Evnirude wrote:Outboard consumer surveys, conducted around the world in 2001, were commissioned to gauge if the typical outboard owner’s requirements had changed. The results were a little surprising to many of the older marine engineers. In order of preference, the modern outboard owner wanted

1. DQR - Dependability, Quality and Reliability

2. Ease of Maintenance

3. Easy starting

4. Performance

5. Economy

6. Style/appearance


Note that style and appearance had the least influence on customer preference.

Mercury said when it announced the OptiMax The Next Generation (OTNG) engines that:

...product development and engineering teams focused heavily on key customer attributes, such as durability, reliability, noise, vibration and harshness (NVH), and overall ease of operation.


Note no mention of style and appearance as engine attributes that were key for customers.

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Re: Mercury Introduces a V6 FOURSTROKE in 175, 200, and 225-HP

Postby jimh » Sun Feb 18, 2018 9:33 am

When Brunswick first introduced their new Mercury FOURSTROKE line with the 150-HP in-line four-cylinder, not long afterwards, in November 2013, they told their investors about future outboard engine plans:

Brunswick Corporation wrote:Mercury’s outboard product line will be comprehensively upgraded with new, more cost-effective architectures and product-refresh programs.


The significant wording in that short sentence is "more cost-effective." There is no doubt that the FOURSTROKE (not VERADO) line is more cost-effective to produce than either the FOURSTROKE VERADO or the OptiMax.

The FOURSTROKE VERADO engines use supercharging. The supercharger component is a costly addition. Obtaining high horsepower output from small displacement means high engine speeds and very high stress on all moving components. Using natural aspiration and large displacement is a less expensive method.

The OptiMax engines use fundamental technology developed by Orbital and paid for with a license fee. The OptiMax engines are also complex arrangements of fuel pressure pumps, air compressors, and manifolds.

The FOURSTROKE line forgoes all of those technologies and expenses. Certainly this meets the criterion mentioned by Brunswick: "cost-effective architecture."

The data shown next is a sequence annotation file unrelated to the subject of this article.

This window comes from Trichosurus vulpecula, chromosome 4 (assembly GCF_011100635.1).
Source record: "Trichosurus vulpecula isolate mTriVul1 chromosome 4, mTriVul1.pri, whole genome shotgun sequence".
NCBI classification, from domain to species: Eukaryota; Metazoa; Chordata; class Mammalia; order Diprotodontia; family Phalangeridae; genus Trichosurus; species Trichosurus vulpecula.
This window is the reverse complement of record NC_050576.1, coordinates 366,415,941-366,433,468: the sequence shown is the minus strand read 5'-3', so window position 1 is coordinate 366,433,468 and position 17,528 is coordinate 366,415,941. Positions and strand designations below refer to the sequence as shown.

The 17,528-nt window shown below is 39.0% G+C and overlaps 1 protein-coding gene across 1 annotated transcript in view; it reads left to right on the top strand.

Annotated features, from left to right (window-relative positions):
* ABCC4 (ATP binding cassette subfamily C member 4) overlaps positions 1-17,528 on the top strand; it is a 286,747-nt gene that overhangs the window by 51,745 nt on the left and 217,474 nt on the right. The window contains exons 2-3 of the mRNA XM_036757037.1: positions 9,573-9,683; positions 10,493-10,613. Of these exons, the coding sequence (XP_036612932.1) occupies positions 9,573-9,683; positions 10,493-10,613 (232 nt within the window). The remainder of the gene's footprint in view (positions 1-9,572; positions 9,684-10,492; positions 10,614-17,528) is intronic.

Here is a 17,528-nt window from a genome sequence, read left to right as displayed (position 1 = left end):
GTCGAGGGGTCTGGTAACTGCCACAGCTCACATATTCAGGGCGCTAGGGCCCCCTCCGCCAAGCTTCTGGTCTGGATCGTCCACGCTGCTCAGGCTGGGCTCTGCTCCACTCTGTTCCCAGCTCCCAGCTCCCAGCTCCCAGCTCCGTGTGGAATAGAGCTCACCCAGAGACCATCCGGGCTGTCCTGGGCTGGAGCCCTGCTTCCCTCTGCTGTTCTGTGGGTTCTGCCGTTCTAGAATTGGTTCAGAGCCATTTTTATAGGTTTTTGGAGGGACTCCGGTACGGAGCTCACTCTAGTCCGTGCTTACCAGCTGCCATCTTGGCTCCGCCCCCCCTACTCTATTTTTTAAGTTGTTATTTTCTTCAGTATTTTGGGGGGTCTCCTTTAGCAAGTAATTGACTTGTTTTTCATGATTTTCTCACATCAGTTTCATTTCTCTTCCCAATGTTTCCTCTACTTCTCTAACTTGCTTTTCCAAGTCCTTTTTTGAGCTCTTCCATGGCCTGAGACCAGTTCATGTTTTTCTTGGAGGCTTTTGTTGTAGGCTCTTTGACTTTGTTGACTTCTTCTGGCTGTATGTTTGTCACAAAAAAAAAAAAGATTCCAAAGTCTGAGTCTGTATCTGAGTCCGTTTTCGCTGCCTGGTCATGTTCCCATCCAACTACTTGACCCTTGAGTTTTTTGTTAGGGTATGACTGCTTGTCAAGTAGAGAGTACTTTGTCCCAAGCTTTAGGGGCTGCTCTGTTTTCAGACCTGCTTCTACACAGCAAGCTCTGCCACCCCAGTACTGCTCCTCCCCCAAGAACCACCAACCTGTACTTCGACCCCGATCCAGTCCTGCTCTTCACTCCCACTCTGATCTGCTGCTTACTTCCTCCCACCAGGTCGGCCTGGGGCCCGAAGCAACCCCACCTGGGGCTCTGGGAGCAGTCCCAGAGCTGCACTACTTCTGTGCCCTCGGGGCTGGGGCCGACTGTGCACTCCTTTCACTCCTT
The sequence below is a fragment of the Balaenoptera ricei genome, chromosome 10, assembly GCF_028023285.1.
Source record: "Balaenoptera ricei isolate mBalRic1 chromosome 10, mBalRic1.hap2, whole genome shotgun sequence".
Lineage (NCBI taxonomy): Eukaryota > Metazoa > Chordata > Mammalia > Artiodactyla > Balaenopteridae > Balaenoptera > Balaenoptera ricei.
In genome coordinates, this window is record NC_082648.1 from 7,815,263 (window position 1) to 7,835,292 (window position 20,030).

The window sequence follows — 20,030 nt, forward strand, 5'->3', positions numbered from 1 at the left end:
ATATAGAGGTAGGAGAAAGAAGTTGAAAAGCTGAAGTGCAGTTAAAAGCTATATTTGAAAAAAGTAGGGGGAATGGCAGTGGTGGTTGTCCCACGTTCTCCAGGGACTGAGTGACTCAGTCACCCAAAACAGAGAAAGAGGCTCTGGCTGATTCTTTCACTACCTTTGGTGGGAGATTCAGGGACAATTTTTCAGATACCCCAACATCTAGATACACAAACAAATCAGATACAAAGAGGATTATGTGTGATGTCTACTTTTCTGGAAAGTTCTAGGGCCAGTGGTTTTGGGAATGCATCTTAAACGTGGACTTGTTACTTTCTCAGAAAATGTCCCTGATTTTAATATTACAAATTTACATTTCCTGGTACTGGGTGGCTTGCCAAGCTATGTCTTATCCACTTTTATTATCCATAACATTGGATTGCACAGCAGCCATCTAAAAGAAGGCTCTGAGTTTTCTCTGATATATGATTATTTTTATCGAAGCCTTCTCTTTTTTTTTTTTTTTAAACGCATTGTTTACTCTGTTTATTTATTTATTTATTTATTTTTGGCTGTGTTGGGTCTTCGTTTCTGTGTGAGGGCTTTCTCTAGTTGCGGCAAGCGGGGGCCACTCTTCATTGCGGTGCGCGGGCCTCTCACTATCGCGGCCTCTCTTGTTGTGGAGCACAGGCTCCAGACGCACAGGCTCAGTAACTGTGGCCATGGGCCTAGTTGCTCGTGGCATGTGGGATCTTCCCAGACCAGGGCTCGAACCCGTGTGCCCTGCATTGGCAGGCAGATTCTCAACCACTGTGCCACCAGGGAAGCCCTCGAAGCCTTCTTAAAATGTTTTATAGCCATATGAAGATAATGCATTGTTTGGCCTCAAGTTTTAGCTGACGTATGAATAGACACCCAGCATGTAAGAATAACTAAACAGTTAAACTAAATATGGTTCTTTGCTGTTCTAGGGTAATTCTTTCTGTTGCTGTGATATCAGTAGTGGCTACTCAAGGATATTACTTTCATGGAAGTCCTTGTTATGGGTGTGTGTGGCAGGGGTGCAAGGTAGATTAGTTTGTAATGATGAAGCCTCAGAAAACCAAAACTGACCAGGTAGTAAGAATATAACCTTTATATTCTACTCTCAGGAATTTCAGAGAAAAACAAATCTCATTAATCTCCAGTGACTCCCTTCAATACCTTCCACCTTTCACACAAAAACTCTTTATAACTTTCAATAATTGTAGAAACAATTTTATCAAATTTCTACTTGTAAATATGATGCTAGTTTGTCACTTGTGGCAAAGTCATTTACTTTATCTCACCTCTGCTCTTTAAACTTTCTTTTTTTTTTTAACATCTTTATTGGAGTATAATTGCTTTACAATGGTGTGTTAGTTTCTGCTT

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Re: Mercury Introduces a V6 FOURSTROKE in 175, 200, and 225-HP

Postby jimh » Sun Feb 18, 2018 9:40 am

The introduction of the 175, 200, and 225-HP engines also finally ends speculation about higher power models of the original FOURSTROKE 150-HP engine.

About five minutes after the 150-HP FOURSTROKE was introduced, pundits were predicting that this engine would soon be enhanced to produce 200-HP. Now, five years later, we see this did not happen. There is a clear reason why.

The approach to creating horsepower with the FOURSTROKE line is by using large displacement. Looking at all FOURSTROKE models from 75-HP to 150-HP, those engines produce an average of about 55-HP-per-liter. If the 150-HP engine needed 3.0-liter displacement to make 150-HP, the ratio of horsepower to displacement was thus 50-HP-per-liter, a bit below the family average. In order to get 200-HP from a 3.0-liter engine, a Mercury FOURSTROKE engine would need to produce 67-HP-per-liter.

The new 3.4-liter V6 FOURSTROKE can produce 175, 200, and 225-HP from 3.4-liter, a family average of about 59-HP-per-liter. This is slightly higher (4-HP) than the earlier FOURSTROKE family average.

In the new 225-HP model the ratio is 66-HP-per-liter. The 225-HP engine can achieve this ratio of power-to-displacement because it has four valves per cylinder; the older 150-HP engine has only two valves per cylinder. But we can already see that the HP-per-displacement ratio is being pushed upwards from the 150-HP model. To evolve the FOURSTROKE line to 225-HP, three things were needed: more displacement, more cams, and more valves-per-cylinder.

Curiously, we again see the same pundits promising a 250-HP version of the 3.4-liter V6. To reach 250-HP would mean 73.5-HP-per-liter production. This is the sort of horsepower produced per liter by the two-stroke-power-cycle E-TEC 3.4-liter 250 (legacy model) or the four-stroke-power-cycle Yamaha 250 3.3-liter.

Some informants also cite insider information revealed to them by dealers that a 250-HP model is in development for release in a few months. There is history in marketing with the Mercury line in which the model designators "Pro" or "XS" or "ProXS" are applied, horsepower is raised or implied to be raised, price is raised, and certain types of customers are willing to buy.

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Re: Mercury Introduces a V6 FOURSTROKE in 175, 200, and 225-HP

Postby jimh » Sun Feb 18, 2018 10:33 am

The image (from Jeff, above) seems to show a perfect match between Boston Whaler hull gel coat color and Mercury FOURSTROKE V6 engine color.

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Re: Mercury Introduces a V6 FOURSTROKE in 175, 200, and 225-HP

Postby jimh » Sun Feb 18, 2018 10:58 am

I have not seen any mention of this, but I presume that across the three models, 175, 200, and 225-HP, there are likely no mechanical changes in the engine. The horsepower differences are probably due to the engine control unit having different fuel map data, rev-limits, or other non-mechanical changes.